Sunday, 30 November 2014

Colombian rebels free captured general...........

BOGOTA, Colombia: Colombia's largest rebel group has freed an army general and two others whose capture led President Juan Manuel Santos to suspend peace talks. 

The Revolutionary Armed Forces of Colombia handed over Gen Ruben Alzate and his companions — an army captain and military lawyer — to a humanitarian mission led by the International Red Cross early Sunday morning. 

Alzate was the highest-ranking military officer captured by the rebels in 50 years of fighting and the incident immediately plunged into crisis peace talks taking place in Cuba. Determined not to scuttle two years of slow but steady progress, the rebels dispatched from Havana one of their top commanders, a member of the ruling secretariat known by his alias Pastor Alape, to oversee the handover deep inside the jungles of western Colombia.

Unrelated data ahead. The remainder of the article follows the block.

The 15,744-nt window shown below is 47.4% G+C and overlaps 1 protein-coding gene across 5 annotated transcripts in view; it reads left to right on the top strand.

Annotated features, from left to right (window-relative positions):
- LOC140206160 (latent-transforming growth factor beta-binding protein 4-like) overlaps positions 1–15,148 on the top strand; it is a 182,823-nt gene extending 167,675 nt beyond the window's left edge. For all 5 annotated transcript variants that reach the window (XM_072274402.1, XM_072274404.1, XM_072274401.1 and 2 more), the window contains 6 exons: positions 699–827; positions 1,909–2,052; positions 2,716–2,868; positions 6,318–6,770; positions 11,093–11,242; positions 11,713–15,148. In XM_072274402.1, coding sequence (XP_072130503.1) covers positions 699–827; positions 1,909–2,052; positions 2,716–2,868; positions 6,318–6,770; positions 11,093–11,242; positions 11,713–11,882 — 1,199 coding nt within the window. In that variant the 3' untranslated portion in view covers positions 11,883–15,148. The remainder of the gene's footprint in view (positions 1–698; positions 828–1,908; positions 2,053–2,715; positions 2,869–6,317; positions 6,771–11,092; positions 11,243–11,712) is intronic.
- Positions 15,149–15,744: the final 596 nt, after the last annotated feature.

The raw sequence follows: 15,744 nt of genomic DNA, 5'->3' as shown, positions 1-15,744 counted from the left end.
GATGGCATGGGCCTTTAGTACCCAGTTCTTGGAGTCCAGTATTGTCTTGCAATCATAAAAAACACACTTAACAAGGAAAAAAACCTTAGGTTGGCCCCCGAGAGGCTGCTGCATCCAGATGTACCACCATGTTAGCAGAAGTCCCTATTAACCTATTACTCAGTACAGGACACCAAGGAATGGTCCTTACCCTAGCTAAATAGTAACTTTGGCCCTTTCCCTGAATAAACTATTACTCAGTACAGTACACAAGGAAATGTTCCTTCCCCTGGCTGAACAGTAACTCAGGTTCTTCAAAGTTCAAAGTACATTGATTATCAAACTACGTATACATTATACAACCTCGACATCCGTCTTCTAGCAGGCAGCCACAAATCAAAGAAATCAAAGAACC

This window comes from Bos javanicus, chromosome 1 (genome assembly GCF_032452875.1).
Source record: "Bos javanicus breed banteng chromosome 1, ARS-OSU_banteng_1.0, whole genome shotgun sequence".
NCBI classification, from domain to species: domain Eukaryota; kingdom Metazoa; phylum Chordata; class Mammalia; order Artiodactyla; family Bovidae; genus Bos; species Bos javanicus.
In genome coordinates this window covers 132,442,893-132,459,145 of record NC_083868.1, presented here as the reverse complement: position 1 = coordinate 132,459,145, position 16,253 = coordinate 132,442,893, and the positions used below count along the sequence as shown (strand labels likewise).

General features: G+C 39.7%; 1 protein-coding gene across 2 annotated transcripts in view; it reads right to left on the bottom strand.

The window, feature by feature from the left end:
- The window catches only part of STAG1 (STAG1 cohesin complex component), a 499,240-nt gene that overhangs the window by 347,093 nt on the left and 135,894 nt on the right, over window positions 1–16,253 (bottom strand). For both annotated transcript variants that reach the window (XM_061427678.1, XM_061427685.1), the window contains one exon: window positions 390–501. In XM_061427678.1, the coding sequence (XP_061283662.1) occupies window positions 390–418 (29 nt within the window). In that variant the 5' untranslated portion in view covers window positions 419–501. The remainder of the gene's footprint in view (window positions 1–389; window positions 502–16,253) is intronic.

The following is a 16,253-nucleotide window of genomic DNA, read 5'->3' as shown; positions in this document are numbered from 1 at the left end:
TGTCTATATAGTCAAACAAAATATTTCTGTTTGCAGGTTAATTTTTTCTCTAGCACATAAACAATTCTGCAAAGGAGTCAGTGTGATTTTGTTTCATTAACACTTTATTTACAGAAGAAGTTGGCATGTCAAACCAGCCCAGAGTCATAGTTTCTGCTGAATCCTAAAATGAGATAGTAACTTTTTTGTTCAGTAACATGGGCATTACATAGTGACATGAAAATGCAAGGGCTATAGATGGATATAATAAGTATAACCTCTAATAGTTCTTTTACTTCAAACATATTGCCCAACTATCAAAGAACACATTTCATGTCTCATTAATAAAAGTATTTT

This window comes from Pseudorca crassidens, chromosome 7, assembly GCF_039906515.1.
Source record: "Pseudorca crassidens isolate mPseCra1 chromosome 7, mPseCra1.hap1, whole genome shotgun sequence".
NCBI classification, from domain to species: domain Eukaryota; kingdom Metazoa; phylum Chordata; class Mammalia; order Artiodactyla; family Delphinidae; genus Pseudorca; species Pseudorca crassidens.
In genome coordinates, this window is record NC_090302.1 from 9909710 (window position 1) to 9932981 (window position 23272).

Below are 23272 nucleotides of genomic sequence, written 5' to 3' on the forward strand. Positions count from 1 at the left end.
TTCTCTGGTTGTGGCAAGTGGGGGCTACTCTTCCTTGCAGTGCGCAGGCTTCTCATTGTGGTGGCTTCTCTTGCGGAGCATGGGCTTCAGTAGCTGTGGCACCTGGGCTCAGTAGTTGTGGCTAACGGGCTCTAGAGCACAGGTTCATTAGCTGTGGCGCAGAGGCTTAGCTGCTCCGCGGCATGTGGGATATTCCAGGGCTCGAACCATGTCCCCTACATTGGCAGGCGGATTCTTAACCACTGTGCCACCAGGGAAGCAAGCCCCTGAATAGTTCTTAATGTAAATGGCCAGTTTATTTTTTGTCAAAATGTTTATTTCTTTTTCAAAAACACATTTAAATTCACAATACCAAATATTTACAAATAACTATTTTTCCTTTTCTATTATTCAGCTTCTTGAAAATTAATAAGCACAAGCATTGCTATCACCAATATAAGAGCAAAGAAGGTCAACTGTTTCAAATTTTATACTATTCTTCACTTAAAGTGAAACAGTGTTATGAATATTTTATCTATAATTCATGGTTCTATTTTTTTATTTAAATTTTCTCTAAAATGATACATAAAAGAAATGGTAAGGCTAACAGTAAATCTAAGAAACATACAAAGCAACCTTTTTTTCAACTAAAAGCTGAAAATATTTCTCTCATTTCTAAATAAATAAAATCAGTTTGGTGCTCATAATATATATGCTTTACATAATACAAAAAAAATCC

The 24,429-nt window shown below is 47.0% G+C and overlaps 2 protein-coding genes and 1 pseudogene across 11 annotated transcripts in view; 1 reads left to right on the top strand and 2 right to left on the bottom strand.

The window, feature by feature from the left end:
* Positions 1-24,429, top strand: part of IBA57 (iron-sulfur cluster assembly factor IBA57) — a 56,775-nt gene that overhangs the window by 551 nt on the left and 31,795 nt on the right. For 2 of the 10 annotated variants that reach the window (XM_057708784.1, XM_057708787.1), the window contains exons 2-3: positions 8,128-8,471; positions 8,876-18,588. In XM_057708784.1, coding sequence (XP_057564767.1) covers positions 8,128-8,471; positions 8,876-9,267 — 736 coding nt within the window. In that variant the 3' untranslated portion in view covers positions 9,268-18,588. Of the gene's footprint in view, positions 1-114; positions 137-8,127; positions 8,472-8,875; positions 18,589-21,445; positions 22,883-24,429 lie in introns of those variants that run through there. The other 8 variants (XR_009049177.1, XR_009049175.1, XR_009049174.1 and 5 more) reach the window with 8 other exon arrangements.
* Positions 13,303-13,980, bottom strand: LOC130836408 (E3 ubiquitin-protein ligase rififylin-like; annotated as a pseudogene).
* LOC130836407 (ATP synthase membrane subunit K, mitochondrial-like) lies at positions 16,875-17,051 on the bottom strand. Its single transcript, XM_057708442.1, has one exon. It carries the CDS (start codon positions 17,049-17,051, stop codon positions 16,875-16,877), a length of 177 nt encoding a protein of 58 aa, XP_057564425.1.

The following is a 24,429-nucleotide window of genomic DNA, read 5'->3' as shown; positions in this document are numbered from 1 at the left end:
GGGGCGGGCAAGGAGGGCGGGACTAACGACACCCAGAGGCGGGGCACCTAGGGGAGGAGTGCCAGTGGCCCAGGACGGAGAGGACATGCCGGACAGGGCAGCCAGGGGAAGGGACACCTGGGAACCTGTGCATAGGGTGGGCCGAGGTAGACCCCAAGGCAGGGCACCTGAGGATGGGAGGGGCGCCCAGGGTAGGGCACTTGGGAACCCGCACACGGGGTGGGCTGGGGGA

"I'm infinitely happy," Claudia Farfan, wife of the US-trained counterinsurgent expert, told The Associated Press after receiving a phone call from the president informing her that her husband was safe and in good health. "I can smile again." 

Santos had conditioned the resumption of peace talks on the safe return of the general's group as well as two rank-and-file soldiers taken during a firefight in a separate incident earlier this month. 

Now free, the 55-year-old counterinsurgent expert Alzate will have to answer tough questions about why he apparently violated military protocol and ventured upstream into the rebel-dominated Atrato River dressed as a civilian and without his normal security detail. 

For its part, the rebel movement is calling for an immediate redesign of the two-year-old peace process, which it says is threatened by the government's refusal to accept a bilateral cease-fire. It considers military personnel prisoners of war and has expressed disbelief that Santos' government, rather than recognize the insurgents' goodwill offer to free the captives, has drawn closer to conservative critics who see it as being too lenient with the rebels. 

"We can't let the peace process that has reached such an advanced state, where key issues are being discussed, be subject to such rushed, thoughtless actions," the rebels said in a statement from Havana.